...the x64 versions [of Vista] are also far less compatible than their predecessors, with both hardware devices and software, and these incompatibilities will ultimately make the x64 Vista versions less attractive to most users. Within the next few years, the majority of Windows users will almost certainly move to x64-based PCs. But I'm guessing that the 32-bit versions of Vista will dominate throughout this product's lifetime because of compatibility issues.No one can say right now whether Apple will be able pull off inclusion of 64-bit as smoothly as they are suggesting until applications start getting compiled and testing using Xcode 2.4 (and later Xcode 3.0) on Tiger and Leopard, but Apple has certainly maneuvered themselves, and their developers, to provided 64-bit support to those users that need it with none of the problems that Windows 64-bit, either XP or Vista, are plagued with. You need only look at how smoothly PPC to Intel was delivered to make some good bets. 64-bit in Leopard is not just an important end-user feature for the Pro community, it's an amazing piece of engineering, and again demonstrates Apple's seemingly unique ability to take complex technical problems and simplify them. Hide all the hard engineering for the majority of users, but with OS X expose it for those that want it. Anyone saying that the 64-bit situation with XP or Vista is in anyway analogous to what is coming in Leopard has blinders on.
Tuesday, August 08, 2006
Apple Takes On Exchange Server
Apple's Open Calendar Server vs Microsoft Exchange
MacDailyNews has has picked up on Roughly Drafted's articles and I posted a comment on the article saying I originally talked about this back in August 06.
Leopard Server was not demoed in the WWDC 06 Keynote in any capacity, but the preview site and subsequent reports (see the References section at the bottom), makes something very clear. Apple is about to attack Microsoft at it's linchpin server product, the one enterprises get shackled to first: Exchange Server.
Microsoft's Server Playbook
Microsoft Exchange Server (4.x-2003) is a Trojan Horse, it gets other MS server products in the enterprise. This plan become obvious once Exchange 2000 was released. In one of the most stunning instances I can remember of tying two software markets together, Active Directoy in Windows 2000 Server was required. Exchange 200x will not function without it. Why is this is insidious? Look at the cost for a medium sized company from the MS Exchange Server site and theWindows Server 2003 R2 pricing site:
|Product||Number of Users||Cost|
|Microsoft Exchange Server Standard Edition||N/A||$699|
|Microsoft Exchange Server user CAL||50||$67|
|Microsoft Exchange Server device CAL||50||$67|
|Windows Server 2003 R2 Standard Edition||5||$999|
|Windows Server 2003, Client Access License 20-pack x 2||20||$799|
Before OS X, Apple did not have an OS capable of being a true server operating system (i.e. no preemtive multitasking). This point is important because gaining traction with a server OS takes years. It took MS 8 years before Windows NT, rechristened as Windows 2000, really took off (it helped that Windows 2000 was also the best version of the product at the time). But what was the appeal of Windows NT vs. Solaris/Digital Unix/AIX? NT used cheaper commodity (Intel) hardware, undercut the pricing models of the big Unix servers, met the needs of the bottom end of the market first (small and medium businesses), specialists were cheaper, and yes NT was easier to use in a lot of cases for people that grew up on Windows. Now look at the moves Apple is making with Xserve and Leopard Server. Apple has moved to Intel hardware. An Xserve with Leopard Server starts at $2499. That includes Mac OS X Leopard Server for UNLIMITED users (retail is $999 for the upgrade) and includes a number of servers built-in (Mail, Calendaring, Directory, DB, Teams) which MS charges seperate CALs (AD, Exchange) and seperate servers (Exchange, AD, SQL Server, SharePoint) for very low pricing. In Leopard Server, Apple looks to be targetting the bottom end of the server market first with the new Server Assistant and Server Preferences. No administrators required, just plug in your Xserve, run through the Server Assistant, and you are ready to use. You have to wonder how realistice "No administrators" is, but that is a huge chunk of cost if Apple can reduce the number of servers operators to near zero. What about backup? Imagine if Time Machine is built-into Leopard Server? Who needs to manage backup when its always running and the bits are just there if you go looking for them, as long as you have enough disk space. Notice I mentioned Server Assistant and System Preferences. If anyone can focus on a hard problem and come up with an easier way to convey the same ideas as others, it's Apple. Take a look at Time Machine for an example. If you have ever seen the MS Exchange Management Console? Be afraid, be very afraid. This is very telling, listed on the iCal Server preview page:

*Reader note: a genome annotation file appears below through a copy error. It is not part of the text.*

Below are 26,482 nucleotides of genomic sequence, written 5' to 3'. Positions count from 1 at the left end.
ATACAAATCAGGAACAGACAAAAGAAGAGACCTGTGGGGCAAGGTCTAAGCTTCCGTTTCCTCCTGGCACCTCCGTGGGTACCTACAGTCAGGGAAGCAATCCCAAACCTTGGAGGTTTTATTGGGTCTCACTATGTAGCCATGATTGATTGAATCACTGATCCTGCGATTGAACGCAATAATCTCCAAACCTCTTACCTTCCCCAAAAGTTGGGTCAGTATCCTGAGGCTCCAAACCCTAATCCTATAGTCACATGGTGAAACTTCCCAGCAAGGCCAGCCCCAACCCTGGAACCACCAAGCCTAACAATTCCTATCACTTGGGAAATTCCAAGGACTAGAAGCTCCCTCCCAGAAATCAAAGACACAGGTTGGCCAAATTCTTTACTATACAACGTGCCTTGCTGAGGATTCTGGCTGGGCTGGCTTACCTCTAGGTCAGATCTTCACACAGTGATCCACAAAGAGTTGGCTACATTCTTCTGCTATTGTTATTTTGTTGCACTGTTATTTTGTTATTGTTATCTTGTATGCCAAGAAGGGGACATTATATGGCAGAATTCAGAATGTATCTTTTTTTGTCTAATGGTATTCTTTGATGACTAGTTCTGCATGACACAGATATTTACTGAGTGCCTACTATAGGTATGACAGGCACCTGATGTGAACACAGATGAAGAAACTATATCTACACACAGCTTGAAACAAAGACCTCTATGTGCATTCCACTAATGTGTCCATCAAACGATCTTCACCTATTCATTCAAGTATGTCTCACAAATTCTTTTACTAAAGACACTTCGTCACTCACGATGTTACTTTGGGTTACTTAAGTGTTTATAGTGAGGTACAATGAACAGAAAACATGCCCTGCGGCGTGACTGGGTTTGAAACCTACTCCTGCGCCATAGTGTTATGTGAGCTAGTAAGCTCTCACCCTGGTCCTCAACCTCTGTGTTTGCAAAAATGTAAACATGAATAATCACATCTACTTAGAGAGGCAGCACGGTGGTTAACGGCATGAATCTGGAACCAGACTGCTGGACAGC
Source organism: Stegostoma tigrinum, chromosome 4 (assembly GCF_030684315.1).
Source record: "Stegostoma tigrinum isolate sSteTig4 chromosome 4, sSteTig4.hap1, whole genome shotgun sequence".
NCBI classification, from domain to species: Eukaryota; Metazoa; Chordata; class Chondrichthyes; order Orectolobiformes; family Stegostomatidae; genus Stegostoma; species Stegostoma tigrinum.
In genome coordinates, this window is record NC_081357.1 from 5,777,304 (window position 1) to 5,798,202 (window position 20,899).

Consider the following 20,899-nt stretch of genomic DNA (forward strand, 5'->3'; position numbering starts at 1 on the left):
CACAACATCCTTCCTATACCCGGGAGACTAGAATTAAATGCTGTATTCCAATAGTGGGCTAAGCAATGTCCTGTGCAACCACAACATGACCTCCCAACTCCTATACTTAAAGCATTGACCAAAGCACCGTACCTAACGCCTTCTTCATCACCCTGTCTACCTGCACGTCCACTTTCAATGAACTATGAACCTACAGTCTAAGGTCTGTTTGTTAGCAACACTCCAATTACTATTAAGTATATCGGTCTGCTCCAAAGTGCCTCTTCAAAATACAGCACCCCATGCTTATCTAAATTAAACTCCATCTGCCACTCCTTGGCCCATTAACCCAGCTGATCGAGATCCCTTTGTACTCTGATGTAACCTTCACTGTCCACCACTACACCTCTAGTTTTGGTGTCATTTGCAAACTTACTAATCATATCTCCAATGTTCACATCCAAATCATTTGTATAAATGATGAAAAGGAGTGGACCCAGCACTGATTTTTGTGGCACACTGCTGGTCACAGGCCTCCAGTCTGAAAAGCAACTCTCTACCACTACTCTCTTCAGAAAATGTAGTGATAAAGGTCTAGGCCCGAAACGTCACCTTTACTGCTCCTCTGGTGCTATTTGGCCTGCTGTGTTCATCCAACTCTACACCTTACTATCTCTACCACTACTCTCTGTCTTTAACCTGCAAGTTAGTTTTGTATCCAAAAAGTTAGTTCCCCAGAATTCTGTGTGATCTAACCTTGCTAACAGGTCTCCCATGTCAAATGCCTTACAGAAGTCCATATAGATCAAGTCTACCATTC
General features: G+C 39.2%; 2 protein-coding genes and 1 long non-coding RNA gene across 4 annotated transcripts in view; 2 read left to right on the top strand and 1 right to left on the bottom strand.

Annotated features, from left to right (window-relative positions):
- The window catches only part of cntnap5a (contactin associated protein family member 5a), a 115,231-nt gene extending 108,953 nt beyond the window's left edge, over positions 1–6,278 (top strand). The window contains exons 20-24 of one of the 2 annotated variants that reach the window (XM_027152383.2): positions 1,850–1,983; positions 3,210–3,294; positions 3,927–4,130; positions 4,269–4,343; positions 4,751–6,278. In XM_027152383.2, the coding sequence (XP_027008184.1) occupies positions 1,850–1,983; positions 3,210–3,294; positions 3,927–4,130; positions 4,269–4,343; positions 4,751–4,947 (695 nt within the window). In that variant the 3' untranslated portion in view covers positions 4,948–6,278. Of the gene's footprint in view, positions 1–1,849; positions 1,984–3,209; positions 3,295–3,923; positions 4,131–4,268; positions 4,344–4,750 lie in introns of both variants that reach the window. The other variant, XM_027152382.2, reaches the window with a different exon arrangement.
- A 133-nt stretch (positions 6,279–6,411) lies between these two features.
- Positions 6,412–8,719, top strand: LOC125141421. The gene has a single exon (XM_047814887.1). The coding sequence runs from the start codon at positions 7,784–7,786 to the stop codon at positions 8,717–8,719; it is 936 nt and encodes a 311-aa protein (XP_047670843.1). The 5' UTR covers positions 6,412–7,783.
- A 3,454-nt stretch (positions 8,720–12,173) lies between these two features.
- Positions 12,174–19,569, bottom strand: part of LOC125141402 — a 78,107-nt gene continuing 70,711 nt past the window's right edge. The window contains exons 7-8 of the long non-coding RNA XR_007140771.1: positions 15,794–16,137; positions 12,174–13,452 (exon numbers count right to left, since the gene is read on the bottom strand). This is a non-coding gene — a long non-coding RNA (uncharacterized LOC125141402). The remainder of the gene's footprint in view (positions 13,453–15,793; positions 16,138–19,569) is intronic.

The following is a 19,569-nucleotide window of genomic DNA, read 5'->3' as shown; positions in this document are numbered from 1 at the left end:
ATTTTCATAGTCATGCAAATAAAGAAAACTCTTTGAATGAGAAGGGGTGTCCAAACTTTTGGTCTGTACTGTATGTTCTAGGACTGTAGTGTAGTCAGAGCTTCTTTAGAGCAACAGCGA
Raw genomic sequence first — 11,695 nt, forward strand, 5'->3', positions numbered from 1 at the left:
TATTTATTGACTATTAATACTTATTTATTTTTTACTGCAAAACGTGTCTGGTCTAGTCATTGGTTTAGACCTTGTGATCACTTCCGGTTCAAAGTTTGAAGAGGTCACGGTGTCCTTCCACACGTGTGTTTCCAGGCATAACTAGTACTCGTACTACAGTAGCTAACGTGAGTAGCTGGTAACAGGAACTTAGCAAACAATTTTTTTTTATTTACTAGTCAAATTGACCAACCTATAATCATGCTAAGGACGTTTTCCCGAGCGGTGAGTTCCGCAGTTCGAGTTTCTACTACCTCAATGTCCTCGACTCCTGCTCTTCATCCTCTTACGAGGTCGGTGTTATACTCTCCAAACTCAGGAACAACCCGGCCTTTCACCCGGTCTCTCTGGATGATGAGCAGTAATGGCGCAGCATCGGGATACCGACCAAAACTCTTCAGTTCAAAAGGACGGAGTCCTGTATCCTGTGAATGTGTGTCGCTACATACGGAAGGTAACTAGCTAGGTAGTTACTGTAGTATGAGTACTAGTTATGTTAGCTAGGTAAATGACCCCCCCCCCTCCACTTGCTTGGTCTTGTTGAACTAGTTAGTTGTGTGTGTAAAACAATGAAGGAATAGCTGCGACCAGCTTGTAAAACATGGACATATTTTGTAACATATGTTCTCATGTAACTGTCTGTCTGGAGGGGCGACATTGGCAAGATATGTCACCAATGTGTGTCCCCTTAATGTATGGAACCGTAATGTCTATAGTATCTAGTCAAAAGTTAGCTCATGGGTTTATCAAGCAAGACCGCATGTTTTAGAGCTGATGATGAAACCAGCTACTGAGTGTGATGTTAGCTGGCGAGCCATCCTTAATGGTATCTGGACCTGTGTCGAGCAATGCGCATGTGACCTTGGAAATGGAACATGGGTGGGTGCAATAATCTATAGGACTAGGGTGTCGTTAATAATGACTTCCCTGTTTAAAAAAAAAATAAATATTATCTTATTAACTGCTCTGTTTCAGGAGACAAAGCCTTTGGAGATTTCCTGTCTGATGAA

Networks with an existing directory service — such as Active Directory — can deploy Leopard Server for local hosting of all calendar and collaboration data while continuing to use the existing directory for user log-in and authentication.
How can Apple offer all of this at such low pricing?
Create a disruptive union of open source and closed sourced development models. Apple has been on this path for years, using the parts of various open source project that best met its technical and licensing needs. Apple announced the most recent and obvious commitement they have ever made, Mac OS Forge, including there iCal Server that is going to be in Leopard. How is this cheaper? Open source has a near chronic inability to put the finishing touch on any project (exceptions exists, e.g. Firefox), but that's one of Apple's core strengths, meticulous attention to detail which distills a problem down to its essential parts, and bubbling that to the surface. Add to the fact that iCal Server has been open sourced.